UTEC is dedicated to helping young people overcome the very real challenges of poverty, gang involvement, unemployment, and cultural barriers that are pervasive in its communities. UTEC intentionally engages impact young adults, ages 17-25, who are returning to our communities from incarceration or have other histories of serious criminal and/or gang involvement. When impact young adults succeed, communities see the greatest positive impact.
1) If impact young adults (with serious gang and/or criminal involvement) are productively engaged in UTEC activities and supports for an extended period during the critical ages of 17-25, then by 25, they will have the skills and resilience they need to maintain stable employment and avoid further criminal activity.
2) If able to specifically target and serve those impact young adults (through the age of 25) who are most likely to recidivate and cause harm in communities, success will also translate into a significant return on investment from a public health, public safety, and economic development perspective.
Impact Young Adults
UTEC’s comprehensive and long-term program model is intentionally designed for young adults with proven risk factors, primarily incarceration and other serious criminal histories. UTEC’s three service communities are all designated Gateway Cities: mid-sized cities characterized by high poverty rates, low educational attainment levels, and a strong manufacturing heritage. Its young adults’ experience and opportunities are shaped by these community challenges.
Proven Risk Factors (FY18)
UTEC reached nearly 600 young people last year, and 148 were enrolled in the full-time program model. Of these
Further, 94% of its young adults had more than one of these risk factors, and nearly half had 3 or more risk factors. Enrolled young adults are from Lowell (77%), Lawrence (12%) and, new in 2018, Haverhill (5%). More than 80% are male.
Streetworkers build relationships with proven-risk young adults, conduct gang peacemaking, visit young people in correctional facilities to provide support and build relationships, and recruit individuals to engage in UTEC’s programs upon their return to the community. Streetworkers also respond to incidents of community violence. With more than 25 active gang sets in our communities, crisis response and conflict resolution are essential to breaking barriers for young people.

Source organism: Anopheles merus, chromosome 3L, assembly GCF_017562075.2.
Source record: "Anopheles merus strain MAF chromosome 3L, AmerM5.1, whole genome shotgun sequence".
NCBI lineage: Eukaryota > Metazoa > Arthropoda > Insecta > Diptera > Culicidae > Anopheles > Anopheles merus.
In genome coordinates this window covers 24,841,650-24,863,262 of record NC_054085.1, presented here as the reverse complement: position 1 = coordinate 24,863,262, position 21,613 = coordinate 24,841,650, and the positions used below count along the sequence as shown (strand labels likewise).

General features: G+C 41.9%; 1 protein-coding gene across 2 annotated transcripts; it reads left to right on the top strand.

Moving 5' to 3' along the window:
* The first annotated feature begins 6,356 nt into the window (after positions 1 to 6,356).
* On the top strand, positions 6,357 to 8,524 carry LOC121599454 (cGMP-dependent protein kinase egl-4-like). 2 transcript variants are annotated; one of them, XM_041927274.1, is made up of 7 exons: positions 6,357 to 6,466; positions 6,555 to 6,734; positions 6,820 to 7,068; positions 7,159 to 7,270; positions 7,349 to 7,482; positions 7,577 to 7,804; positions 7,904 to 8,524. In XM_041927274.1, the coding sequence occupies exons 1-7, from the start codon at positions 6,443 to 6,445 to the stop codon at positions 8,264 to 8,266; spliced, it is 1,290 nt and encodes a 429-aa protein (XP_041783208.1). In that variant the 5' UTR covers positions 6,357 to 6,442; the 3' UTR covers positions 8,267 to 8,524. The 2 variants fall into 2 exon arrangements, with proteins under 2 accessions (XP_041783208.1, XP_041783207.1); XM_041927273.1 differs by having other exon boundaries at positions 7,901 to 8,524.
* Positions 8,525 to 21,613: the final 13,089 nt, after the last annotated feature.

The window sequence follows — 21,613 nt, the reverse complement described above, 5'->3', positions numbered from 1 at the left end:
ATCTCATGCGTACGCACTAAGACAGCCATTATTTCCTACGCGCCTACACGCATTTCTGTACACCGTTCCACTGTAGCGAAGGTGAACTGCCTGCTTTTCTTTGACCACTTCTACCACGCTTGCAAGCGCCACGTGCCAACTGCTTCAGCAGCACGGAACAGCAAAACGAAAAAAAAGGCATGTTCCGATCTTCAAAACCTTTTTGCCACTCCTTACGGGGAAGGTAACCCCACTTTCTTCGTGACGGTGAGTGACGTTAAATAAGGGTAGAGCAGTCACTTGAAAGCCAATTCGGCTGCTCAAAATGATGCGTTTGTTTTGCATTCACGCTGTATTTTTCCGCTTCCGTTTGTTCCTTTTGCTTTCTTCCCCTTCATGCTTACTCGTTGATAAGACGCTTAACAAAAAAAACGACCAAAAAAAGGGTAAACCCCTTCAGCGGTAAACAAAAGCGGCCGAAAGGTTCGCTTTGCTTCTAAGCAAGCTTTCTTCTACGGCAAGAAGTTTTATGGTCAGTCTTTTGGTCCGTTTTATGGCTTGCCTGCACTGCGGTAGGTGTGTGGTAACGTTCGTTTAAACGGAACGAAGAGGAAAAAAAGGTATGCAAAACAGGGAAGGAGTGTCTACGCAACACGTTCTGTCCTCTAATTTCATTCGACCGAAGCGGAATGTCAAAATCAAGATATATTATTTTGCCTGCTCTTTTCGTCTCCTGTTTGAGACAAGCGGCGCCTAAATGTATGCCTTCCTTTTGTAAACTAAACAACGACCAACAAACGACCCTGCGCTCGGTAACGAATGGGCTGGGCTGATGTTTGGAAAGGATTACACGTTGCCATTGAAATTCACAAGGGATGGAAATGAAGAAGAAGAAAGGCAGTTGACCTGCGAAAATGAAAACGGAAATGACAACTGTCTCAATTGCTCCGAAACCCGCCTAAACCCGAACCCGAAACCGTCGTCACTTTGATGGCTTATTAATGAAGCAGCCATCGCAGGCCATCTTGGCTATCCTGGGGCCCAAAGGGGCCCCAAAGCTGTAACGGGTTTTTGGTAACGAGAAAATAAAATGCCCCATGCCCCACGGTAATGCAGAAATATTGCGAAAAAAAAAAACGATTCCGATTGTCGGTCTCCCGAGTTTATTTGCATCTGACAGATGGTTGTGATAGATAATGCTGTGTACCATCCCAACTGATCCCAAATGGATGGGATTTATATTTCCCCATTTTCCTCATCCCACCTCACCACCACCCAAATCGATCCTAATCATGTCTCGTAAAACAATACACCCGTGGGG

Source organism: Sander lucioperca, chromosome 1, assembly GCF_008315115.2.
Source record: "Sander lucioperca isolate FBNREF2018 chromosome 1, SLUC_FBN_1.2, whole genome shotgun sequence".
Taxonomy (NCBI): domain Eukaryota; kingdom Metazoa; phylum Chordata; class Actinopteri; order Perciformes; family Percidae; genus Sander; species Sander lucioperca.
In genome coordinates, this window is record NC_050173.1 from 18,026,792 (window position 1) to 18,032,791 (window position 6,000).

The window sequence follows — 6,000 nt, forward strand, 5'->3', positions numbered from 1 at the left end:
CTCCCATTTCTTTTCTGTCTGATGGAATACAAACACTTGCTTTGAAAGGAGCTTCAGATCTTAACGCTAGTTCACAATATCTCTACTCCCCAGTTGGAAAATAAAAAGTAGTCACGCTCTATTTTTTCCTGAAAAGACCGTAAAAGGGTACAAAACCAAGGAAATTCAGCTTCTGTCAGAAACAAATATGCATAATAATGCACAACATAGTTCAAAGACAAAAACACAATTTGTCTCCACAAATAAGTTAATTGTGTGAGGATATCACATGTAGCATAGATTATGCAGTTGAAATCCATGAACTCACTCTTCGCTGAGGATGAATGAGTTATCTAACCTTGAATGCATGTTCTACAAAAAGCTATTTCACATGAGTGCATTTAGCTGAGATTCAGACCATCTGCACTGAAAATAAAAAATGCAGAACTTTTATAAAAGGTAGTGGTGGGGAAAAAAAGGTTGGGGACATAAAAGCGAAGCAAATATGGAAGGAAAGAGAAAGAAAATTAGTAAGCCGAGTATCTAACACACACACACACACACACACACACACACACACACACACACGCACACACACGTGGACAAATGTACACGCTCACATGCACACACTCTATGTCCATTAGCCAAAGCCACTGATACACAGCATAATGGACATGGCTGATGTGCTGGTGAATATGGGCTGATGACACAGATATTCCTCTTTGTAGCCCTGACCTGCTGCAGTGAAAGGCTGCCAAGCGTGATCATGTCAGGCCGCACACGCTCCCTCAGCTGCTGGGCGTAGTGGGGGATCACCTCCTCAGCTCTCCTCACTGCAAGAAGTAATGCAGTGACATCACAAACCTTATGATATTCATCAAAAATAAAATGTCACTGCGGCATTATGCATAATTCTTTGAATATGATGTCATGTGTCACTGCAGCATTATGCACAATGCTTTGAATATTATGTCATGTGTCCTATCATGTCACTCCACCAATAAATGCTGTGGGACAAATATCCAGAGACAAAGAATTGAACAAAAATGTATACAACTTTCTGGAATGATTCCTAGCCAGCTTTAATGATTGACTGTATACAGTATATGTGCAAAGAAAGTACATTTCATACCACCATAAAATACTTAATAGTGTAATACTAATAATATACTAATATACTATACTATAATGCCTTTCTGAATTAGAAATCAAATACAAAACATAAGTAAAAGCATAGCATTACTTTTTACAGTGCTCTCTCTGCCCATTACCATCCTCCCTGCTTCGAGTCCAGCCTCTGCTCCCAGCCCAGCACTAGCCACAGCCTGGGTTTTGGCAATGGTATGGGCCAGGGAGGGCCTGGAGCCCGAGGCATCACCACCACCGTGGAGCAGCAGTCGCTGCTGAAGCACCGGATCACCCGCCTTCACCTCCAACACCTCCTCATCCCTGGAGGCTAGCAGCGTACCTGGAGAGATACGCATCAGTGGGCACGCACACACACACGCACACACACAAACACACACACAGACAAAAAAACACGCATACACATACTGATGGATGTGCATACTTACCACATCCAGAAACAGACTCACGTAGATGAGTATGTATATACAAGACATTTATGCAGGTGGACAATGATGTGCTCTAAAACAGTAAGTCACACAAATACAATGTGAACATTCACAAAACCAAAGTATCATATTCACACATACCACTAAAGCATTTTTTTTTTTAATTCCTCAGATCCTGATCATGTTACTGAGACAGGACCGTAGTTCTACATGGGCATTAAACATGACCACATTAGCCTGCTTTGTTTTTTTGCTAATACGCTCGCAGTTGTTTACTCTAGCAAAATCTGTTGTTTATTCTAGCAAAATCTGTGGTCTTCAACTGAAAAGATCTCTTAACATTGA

Transitional Coaches are both mentors and wraparound service coordinators who meet 1:1 to help young adults overcome barriers, and connect them with essential supports, including UTEC’s onsite mental health and substance abuse counseling. A young person’s Transitional Coach stays with them throughout their UTEC enrollment, which averages 18-24 months as young people build on their own Core Competencies in four key areas: Universal, Personal, Vocational, and Educational.
Workforce Development in Social Enterprises
UTEC social enterprises offer young adults paid work experience to develop the job and life skills required to excel in any workplace. UTEC’s social enterprises include:
Most of UTEC’s young adults do not have a high school credential when they join UTEC. Onsite education helps young people prepare to take the multi-part HiSET/GED test to earn a high-school equivalency credential. Small classes, tailored instruction, and extra support make a big difference for young people who have often been out of the classroom for several years before coming to UTEC. In 2018, a dual-enrollment program was piloted so that college credits can be earned for work completed with UTEC.
Social Justice and Civic Engagement
Young adults are the experts in their own experiences; returning that knowledge to the community is essential for shared progress. Starting with Fresh Inspirations morning circles facilitated by young adults, and UTEC SoJust workshops, young people build their understanding of issues in the local community through social justice and community organizing activities. Statewide, UTEC coordinates a youth-led policy-making coalition that focuses on young adult justice.
2Gen Center @ UTEC
More than a third of UTEC’s young adults are also young parents. In 2017, an onsite, UTEC-operated early childhood education center was opened to help UTEC’s young families break the cycle of poverty. With a child-centered, social-emotional based curriculum, the2Gen Center is inspired by the Reggio Emilia philosophy that encourages children to lead their own learning. With experienced, educated teachers supporting independence and self-regulation, children at the 2Gen Center are building on the same Core Competencies that their parents are working on next door.
Enrichment & Special Events